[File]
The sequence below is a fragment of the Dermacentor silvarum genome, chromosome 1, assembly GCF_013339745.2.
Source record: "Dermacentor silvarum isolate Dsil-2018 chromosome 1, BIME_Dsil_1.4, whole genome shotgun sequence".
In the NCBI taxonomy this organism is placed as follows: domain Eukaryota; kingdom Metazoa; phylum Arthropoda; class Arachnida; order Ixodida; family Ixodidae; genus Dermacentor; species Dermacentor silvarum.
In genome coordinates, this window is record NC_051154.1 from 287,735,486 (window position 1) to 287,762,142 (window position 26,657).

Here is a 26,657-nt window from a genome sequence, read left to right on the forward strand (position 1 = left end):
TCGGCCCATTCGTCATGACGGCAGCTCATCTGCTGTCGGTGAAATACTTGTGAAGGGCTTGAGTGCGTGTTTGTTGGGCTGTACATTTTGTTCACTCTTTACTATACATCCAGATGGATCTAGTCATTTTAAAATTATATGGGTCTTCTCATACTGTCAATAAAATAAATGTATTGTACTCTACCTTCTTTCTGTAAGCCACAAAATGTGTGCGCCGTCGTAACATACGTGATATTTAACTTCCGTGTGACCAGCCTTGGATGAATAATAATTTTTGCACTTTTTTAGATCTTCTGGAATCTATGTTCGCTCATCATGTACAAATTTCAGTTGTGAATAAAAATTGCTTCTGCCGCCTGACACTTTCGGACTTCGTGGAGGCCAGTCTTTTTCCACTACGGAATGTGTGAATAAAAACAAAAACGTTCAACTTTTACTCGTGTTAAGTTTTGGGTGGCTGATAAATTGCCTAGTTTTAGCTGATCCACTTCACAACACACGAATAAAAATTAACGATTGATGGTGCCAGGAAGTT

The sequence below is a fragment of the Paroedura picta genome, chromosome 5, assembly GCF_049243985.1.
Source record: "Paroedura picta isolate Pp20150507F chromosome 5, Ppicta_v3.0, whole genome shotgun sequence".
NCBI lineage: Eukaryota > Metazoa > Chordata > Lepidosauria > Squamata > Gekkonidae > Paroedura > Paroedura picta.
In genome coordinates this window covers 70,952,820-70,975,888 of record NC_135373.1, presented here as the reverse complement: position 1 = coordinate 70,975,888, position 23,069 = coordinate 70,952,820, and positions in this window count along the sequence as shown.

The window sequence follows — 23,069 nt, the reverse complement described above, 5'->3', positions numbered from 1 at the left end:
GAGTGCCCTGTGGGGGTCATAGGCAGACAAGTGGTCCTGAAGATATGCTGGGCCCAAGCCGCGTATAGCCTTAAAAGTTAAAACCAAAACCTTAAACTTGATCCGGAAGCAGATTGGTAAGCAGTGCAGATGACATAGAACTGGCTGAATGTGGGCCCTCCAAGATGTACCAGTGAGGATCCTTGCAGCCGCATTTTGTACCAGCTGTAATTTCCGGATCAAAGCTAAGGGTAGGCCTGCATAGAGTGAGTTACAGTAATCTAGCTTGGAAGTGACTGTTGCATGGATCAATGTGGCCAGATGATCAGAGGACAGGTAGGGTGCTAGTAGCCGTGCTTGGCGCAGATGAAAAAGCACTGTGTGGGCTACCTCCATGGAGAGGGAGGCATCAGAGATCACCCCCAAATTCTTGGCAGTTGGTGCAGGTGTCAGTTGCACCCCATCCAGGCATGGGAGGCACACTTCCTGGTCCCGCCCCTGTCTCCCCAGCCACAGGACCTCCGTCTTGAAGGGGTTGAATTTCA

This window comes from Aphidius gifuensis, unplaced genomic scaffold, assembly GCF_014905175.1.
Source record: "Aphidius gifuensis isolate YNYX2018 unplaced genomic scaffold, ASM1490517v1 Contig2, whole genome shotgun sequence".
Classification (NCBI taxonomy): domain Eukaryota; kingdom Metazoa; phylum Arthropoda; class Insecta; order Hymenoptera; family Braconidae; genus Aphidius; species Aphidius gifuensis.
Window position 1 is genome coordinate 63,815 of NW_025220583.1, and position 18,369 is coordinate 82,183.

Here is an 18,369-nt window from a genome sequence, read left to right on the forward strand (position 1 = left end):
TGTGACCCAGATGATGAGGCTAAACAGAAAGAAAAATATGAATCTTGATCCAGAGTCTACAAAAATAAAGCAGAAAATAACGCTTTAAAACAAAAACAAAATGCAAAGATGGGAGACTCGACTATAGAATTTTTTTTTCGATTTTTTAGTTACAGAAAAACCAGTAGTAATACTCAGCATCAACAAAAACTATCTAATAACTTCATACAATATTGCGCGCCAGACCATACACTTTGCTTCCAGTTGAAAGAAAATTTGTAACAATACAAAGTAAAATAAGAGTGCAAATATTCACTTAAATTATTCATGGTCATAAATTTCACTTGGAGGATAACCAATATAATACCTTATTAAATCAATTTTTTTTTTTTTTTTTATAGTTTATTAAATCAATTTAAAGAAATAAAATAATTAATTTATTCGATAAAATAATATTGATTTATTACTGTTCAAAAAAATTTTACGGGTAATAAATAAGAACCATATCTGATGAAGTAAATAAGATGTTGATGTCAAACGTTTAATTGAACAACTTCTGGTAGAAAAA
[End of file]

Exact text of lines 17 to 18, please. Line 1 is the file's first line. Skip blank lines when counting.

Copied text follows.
Here is an 18,369-nt window from a genome sequence, read left to right on the forward strand (position 1 = left end):
TGTGACCCAGATGATGAGGCTAAACAGAAAGAAAAATATGAATCTTGATCCAGAGTCTACAAAAATAAAGCAGAAAATAACGCTTTAAAACAAAAACAAAATGCAAAGATGGGAGACTCGACTATAGAATTTTTTTTTCGATTTTTTAGTTACAGAAAAACCAGTAGTAATACTCAGCATCAACAAAAACTATCTAATAACTTCATACAATATTGCGCGCCAGACCATACACTTTGCTTCCAGTTGAAAGAAAATTTGTAACAATACAAAGTAAAATAAGAGTGCAAATATTCACTTAAATTATTCATGGTCATAAATTTCACTTGGAGGATAACCAATATAATACCTTATTAAATCAATTTTTTTTTTTTTTTTTATAGTTTATTAAATCAATTTAAAGAAATAAAATAATTAATTTATTCGATAAAATAATATTGATTTATTACTGTTCAAAAAAATTTTACGGGTAATAAATAAGAACCATATCTGATGAAGTAAATAAGATGTTGATGTCAAACGTTTAATTGAACAACTTCTGGTAGAAAAA